WASHINGTON — In a propaganda film posted to the Taliban's official website, a fighter can be seen carrying a FN SCAR 7.62mm rifle, a weapon commonly issued to U.S. special operators, such as Marine Raiders and Army Rangers. 

The 70-minute video titled "Omari Army 5," produced by Al Emarah Studio — a media branch of the Taliban— showcases seven Taliban training bases and military training exercises being carried out by the resurgent militant group.

The video also displays U.S. weapon systems and optics commonly carried by American soldiers and Marines.

Attached to the rifle is what appears to be an AN/PEQ 5 visible laser, which aids special operators in aiming and precision fires in close quarters.

Affixed to the rifle’s side rail mount is a past model Surefire flashlight, issued to special operators as part of the older generation of Special Operations Peculiar Modification Kits — assorted optics, lasers and night vision equipment issued to American commandos that can be attached to an M4 carbine or SCAR rifle.

In other pictures throughout the video, Taliban fighters can be seen holding American-made M4s and M16s, with many of the M4s featuring attached Trijicon ACOG scopes.

Taliban m4

Taliban fighters carry U.S. M4s and M16s with Trijicon ACOG weapon sight in a propaganda film produced by the Taliban.
Photo Credit: Screen shot from "Omari Army 5," an Al Emarah Studio production
Russian weapons systems commonly employed by the Taliban, including the Kalashnikov series of rifles, rocket-propelled grenades and an SPG-9 recoilless rifles, are also seen throughout the video.

In terms of how U.S. military gear could wind up in the hands of the Taliban, Afghanistan is a major market for illicit arms trafficking and plenty of these weapons are frequently captured by the Taliban during raids on Afghan troops.

The video prominently displays Ford Ranger trucks, for example, a vehicle supplied to the Afghan National Police by the U.S. The vehicles — and other equipment — are routinely captured by Taliban forces after attacks on poorly defended checkpoints.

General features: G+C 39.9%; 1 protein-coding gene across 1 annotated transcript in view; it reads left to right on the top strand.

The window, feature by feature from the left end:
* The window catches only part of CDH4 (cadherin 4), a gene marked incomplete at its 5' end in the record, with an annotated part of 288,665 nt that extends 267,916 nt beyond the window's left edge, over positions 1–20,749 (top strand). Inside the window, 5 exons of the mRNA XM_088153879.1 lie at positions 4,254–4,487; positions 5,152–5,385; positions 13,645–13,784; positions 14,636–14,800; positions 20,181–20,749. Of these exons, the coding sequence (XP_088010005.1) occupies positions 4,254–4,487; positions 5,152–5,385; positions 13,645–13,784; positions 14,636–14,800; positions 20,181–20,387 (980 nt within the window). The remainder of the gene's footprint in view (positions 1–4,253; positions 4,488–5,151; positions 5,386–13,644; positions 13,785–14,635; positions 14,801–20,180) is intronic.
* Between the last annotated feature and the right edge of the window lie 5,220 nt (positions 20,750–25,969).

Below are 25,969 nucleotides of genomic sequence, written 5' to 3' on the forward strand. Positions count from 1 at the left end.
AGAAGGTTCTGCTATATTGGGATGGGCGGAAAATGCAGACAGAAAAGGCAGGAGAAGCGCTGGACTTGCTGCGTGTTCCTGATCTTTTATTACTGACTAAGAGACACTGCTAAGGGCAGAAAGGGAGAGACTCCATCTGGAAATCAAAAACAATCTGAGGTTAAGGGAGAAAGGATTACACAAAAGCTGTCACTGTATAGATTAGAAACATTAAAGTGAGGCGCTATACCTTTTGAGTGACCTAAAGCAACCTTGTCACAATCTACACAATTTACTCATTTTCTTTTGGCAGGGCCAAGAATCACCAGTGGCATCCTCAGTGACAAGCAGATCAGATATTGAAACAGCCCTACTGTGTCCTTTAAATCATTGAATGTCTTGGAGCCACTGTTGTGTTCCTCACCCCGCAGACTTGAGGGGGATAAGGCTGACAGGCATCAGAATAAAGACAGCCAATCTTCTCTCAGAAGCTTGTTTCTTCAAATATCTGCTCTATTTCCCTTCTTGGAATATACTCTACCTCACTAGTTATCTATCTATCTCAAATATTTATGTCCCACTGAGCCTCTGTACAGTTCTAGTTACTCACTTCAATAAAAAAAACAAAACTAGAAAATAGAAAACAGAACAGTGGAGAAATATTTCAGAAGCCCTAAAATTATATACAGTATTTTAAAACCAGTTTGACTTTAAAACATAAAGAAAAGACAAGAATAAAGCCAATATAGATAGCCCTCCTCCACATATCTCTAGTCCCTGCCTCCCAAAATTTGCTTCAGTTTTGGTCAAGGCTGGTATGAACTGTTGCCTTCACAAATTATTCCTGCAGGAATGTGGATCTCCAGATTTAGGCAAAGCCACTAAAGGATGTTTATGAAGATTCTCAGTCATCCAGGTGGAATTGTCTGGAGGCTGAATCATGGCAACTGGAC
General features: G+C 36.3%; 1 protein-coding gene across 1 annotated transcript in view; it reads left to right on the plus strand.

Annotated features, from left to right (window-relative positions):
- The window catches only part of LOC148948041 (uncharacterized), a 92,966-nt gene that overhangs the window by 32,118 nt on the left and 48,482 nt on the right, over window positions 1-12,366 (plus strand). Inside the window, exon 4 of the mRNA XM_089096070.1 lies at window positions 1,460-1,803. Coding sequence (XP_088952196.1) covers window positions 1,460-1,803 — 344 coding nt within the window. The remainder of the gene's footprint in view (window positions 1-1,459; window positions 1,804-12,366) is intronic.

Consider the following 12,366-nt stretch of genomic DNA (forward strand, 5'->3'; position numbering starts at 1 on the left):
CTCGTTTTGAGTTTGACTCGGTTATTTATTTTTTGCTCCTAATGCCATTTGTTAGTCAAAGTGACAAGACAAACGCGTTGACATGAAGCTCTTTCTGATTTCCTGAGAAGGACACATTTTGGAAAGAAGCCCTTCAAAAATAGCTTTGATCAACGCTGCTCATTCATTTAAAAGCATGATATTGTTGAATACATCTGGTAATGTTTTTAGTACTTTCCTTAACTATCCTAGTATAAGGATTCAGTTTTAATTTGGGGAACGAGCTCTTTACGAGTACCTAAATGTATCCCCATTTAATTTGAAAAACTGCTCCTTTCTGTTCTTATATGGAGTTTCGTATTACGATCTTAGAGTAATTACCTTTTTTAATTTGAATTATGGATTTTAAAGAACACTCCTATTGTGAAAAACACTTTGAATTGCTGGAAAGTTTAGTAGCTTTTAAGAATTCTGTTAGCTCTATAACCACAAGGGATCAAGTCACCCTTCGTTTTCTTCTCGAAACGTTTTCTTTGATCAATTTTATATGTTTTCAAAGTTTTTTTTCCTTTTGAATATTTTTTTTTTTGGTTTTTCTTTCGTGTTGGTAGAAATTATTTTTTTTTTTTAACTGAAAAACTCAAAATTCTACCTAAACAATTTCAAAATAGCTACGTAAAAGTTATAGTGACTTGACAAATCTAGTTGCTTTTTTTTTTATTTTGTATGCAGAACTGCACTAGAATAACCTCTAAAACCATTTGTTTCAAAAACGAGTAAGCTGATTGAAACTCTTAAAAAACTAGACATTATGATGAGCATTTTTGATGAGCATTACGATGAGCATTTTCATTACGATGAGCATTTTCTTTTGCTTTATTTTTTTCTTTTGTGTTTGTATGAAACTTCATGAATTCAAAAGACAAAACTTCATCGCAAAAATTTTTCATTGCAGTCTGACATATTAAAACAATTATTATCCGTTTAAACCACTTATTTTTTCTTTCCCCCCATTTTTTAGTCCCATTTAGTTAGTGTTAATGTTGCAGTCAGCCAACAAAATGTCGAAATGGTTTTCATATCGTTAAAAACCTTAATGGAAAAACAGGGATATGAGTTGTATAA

"It would be more likely that the weapons were captured during an assault on a checkpoint, rather than raiding an armory or a base," Capt. William Salvin, a spokesperson for Operation Resolute Support, told Military Times.

"However, we can't confirm where the weapons came from observed in the video," Salvin added.

The U.S. supplies the Afghan army and its commando forces with M16s, M4s and ACOG sights through the Defense Department's Afghan Security Forces Fund. The SCAR, however, is not part of the current inventory provided.

It is possible that Afghan forces are getting the SCAR through another Defense Department security assistance program, Salvin explained.

The rifle may have also been lost by U.S. forces last August, when American forces battling ISIS fighters in Nangarhar Province, Afghanistan, lost a SCAR and a host of other equipment — to include a tactical encrypted radio — as forces attempted to evacuate battlefield casualties, according to a report by the Washington Post.

"The August 2016 case is the only instance where an FN SCAR was not recovered from a mission," Salvin told Military Times.

The FN SCAR is manufactured by FN Herstal, a Belgian company, and is also used by the British SAS, as well as special forces from Belgium, Lithuania, and Georgia. 

Shawn Snow is the senior reporter for Marine Corps Times and a Marine Corps veteran.

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